Written-off in the hinterland

The Editorial mainly focuses on impact of education on rural life

  • Our education system has failed to integrate the rural into the larger political community, the nation.
  • The impact of education on rural life has remained consistent since colonial days. When a village boy did well at school, he was expected to shift to a nearby town. That is where he could expect his talent to be recognised. Gradually, villages became the supplier of talent to the city. Only those who were dependent on land stayed back.
  • With the passage of time, land got subdivided into smaller pieces, making agriculture unattractive. In recent times, investments made land more productive, but real income declined. Work opportunities in villages in non-agricultural pursuits remained scarce, and, in the recent past, job growth has come to a standstill. 
  • As a broad spectrum industry, coaching now represents an acceptable way of spending much of your youth. It fills time and protects you from feeling constantly frustrated. Lakhs of students from rural and semi-urban areas spend their youth getting coached indiscriminately for competitive entry into an ever-shrinking opportunity market.
  • Despite better connectivity by road and phone, villages continue to be alienated from the state’s imagination.
  • Modernity for the village can only mean its merger in the urban landscape. The legitimacy granted to panchayati raj has not diminished the political isolation of the village.
  • The recent protests in Mandsaur and surrounding areas show that higher productivity and relative prosperity have not given the farming community any political clout or relief from uncertainty.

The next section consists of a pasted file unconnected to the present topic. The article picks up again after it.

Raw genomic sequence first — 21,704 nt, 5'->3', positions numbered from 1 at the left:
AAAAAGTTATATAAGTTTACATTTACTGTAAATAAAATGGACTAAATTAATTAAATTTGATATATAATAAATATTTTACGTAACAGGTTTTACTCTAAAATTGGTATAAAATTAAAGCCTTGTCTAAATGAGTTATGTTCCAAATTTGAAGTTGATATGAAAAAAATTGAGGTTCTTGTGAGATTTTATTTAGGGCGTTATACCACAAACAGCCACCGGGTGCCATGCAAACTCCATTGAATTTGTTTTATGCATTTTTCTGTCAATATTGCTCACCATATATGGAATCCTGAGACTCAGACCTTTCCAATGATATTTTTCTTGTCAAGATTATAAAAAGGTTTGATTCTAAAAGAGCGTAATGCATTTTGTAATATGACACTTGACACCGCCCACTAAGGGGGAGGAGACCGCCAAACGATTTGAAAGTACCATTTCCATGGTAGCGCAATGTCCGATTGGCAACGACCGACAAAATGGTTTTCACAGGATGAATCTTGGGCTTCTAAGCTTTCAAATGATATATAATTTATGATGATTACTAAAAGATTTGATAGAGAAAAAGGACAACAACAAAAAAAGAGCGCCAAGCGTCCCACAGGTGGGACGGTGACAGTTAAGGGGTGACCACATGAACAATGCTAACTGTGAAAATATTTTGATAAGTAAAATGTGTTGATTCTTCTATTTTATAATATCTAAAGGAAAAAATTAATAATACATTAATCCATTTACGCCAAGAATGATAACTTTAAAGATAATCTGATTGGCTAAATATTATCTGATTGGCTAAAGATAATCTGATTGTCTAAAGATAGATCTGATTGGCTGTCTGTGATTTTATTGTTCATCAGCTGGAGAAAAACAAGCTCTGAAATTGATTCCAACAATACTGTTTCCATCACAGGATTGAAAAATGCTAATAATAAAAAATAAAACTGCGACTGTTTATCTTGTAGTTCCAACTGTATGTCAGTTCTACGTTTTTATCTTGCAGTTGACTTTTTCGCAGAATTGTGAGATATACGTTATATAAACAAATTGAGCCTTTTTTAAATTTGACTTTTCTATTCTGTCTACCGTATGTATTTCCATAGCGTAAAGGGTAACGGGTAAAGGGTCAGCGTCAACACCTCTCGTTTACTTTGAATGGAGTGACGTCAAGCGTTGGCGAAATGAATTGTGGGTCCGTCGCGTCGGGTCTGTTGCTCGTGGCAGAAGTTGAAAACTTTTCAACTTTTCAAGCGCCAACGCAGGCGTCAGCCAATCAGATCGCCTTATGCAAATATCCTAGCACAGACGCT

Education could have been a means of integrating the rural into the larger political community symbolised by the nation.

This did not happen for several reasons.

  • To begin with, schools in rural areas remained neglected and attempts to improve them never gained momentum.
  • Policy focus remained on selecting the talented from among rural children through schemes such as Navodaya Vidyalaya.
  • The larger cohort of rural children suffered the consequences of low budgeting and poor staffing.
  • The message that rural children received and absorbed was that they must change their behaviour and values in order to become good citizens.
  • Education of the rural child has failed to depart from the stereotype which associates modernity with city life.
  • Education has, indeed, exacerbated the rural-urban asymmetry, deepening the alienation of the rural citizen.


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